Learn about these higher education tax breaks

Nina Daigle

Nina Daigle

Higher education increasingly means higher costs. Even with skyrocketing tuition, there are some ways to get a break on taxes when shouldering the cost of college.

Below is a summary of some higher education tax credits and deductions that are available for qualified tuition and/or related expenses of the taxpayer, the taxpayer’s spouse or a dependent.

  • American Opportunity Tax Credit

Congress replaced the Hope Scholarship tax credit in 2009, with the more valuable American Opportunity tax credit. The American Opportunity tax credit was scheduled to expire after 2012 but was extended through December 2017 by the American Taxpayer Relief Act of 2012. This is the primary tax credit available for higher education.

The maximum American Opportunity tax credit is $2,500 per student. To qualify for the maximum credit, you must spend at least $4,000 per student per year in his or her first four years of post-high school education.

The money you pay for tuition and related fees counts for calculating the tax credit, along with outlays for necessary books, supplies, and equipment. Room and board costs, though, do not count. The student must be enrolled at least half-time for at least one academic period that begins during the taxable year.

The credit is per student per year. In other words, a family may have more than one eligible student in a year. This offsets both regular tax and Alternative Minimum Tax (AMT).

Take, for example, a couple that has a son who is a sophomore in college this year and a daughter who is a college senior. They will spend $12,000 on each student’s qualifying expenses in 2016. Thus, they can claim two American Opportunity credits of $2,500 each, for a total of $5,000.

High-income taxpayers may not benefit from the American Opportunity tax credit. To get the full credit, a taxpayer’s Modified Adjusted Gross Income (MAGI) cannot be more than $80,000 for single taxpayers or $160,000 for those married filing a joint return. The American Opportunity tax credit phases out with MAGI between $80,000 and $90,000 (single) or $160,000 and $180,000 (MFJ). For eligible taxpayers, the American Opportunity credit is 40% refundable.

  • Lifetime Learning Tax Credit

The Lifetime Learning Credit is a nonrefundable tax credit equal to 20 percent of up to $10,000 of qualified tuition and fees paid during the tax year. The maximum credit available is $2,000. This credit is per taxpayer not per student. Consequently, a family’s maximum credit is the same even if they have multiple eligible students.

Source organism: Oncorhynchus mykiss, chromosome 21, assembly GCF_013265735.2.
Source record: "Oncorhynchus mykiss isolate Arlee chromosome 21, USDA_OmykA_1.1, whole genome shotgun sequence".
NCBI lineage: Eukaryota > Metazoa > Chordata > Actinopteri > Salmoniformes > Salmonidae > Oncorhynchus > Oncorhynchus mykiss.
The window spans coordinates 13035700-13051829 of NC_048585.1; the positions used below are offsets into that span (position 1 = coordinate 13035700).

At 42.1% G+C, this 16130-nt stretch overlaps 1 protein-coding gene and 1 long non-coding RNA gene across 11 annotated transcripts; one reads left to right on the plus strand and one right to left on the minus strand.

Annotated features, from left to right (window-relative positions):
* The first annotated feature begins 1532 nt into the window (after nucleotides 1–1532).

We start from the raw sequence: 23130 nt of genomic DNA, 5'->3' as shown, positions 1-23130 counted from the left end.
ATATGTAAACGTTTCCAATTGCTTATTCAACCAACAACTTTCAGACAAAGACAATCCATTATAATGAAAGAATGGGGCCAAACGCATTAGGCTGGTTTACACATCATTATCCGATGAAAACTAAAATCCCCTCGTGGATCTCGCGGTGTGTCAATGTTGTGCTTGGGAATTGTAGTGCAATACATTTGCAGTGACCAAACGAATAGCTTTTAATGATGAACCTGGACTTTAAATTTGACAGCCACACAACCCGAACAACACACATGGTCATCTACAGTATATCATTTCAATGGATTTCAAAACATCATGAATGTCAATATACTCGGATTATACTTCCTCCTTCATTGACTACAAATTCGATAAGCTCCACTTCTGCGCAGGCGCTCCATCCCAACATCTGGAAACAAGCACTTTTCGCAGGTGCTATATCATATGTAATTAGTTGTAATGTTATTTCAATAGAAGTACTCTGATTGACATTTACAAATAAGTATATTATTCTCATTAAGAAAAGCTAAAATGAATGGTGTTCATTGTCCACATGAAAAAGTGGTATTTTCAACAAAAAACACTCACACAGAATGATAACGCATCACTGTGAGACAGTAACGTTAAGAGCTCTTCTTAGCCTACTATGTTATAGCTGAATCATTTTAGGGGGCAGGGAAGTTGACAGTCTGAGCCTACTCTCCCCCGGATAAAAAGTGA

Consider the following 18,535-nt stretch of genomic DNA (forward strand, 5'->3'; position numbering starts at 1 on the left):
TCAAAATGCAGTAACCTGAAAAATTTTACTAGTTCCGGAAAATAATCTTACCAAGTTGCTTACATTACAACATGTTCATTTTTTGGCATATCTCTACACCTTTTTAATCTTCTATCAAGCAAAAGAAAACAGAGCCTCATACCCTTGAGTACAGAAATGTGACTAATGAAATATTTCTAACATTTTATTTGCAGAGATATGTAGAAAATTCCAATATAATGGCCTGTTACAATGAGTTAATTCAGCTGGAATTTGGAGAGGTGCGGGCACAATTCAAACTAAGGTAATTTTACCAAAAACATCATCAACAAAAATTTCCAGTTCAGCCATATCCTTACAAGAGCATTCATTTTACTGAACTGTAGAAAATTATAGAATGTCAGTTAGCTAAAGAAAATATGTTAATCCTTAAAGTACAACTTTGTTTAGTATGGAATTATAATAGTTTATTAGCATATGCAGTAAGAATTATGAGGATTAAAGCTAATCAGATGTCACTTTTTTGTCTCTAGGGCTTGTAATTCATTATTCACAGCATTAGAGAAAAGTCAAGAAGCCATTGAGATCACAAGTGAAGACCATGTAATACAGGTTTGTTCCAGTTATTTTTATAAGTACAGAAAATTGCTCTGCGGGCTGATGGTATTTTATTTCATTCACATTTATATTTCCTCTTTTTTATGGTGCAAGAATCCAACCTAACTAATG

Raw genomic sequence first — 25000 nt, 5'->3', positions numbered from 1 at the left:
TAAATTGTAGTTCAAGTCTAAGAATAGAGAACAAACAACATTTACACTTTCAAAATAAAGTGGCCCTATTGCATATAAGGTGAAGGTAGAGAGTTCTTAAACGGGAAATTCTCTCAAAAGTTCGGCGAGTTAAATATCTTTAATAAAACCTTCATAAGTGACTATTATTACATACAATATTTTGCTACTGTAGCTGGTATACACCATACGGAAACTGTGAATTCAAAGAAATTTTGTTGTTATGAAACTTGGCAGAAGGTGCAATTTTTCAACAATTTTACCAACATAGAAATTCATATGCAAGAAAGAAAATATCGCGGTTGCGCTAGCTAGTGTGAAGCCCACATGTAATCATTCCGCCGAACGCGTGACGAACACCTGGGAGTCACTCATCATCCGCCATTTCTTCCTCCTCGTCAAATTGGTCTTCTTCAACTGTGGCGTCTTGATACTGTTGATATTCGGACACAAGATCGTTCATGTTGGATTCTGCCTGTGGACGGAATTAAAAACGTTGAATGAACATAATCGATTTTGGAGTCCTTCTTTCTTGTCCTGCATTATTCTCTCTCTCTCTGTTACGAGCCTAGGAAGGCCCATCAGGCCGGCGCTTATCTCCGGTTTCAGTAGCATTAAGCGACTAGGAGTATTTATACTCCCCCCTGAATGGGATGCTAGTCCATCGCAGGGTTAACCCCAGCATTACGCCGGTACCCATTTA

For some, the Lifetime Learning credit may be the only education-related tax credit available. The American Opportunity tax credit can only be used during a student’s first four years of post-high school education and only if that student is pursuing an undergraduate degree or a similar credential.

The Lifetime Learning credit can be used when other expenses are incurred at any time, such those relating to graduate school or undergraduate school, professional degrees or career advancement courses.

There is no limit on the number of years the Lifetime Learning credit can be claimed for each student. A taxpayer cannot take an American Opportunity credit and a Lifetime Learning credit for the same child in the same year; however, it’s possible to take an American Opportunity credit for one child and a Lifetime Learning credit for another child on the same tax return.

The Lifetime Learning tax credit also has income limitations. To get the full credit, a taxpayer’s MAGI cannot be more than $55,000 (single) or $110,000 (married filing jointly). The Lifetime Learning credit phases out with MAGI between $55,000 and $65,000 (single) and $110,000 and $130,000 (MFJ).

  • Tuition and Fees Deduction

For most taxpayers, the tuition and fees deduction will be a third option. However, if either of the tax credits, the American Opportunity or Lifetime Learning tax credit is claimed, the tuition and fees deduction cannot be taken. The maximum deduction for the tuition and fees deduction is $4,000. Qualified education expenses are tuition, fees, books, supplies and other related expenses required for enrollment or attendance at an eligible educational institution. The tuition and fees deduction is claimed as an adjustment (reduction) to income on the taxpayer’s individual tax return. No tuition and fees deduction is allowed, however, if a taxpayer’s MAGI is higher than $80,000 (single) or $160,000 (MFJ).

Generally, taxpayers will claim this deduction only when they do not qualify for either of the education tax credits. The tuition and fees deduction was extended by the 2015 Path Act through Dec. 31, 2016.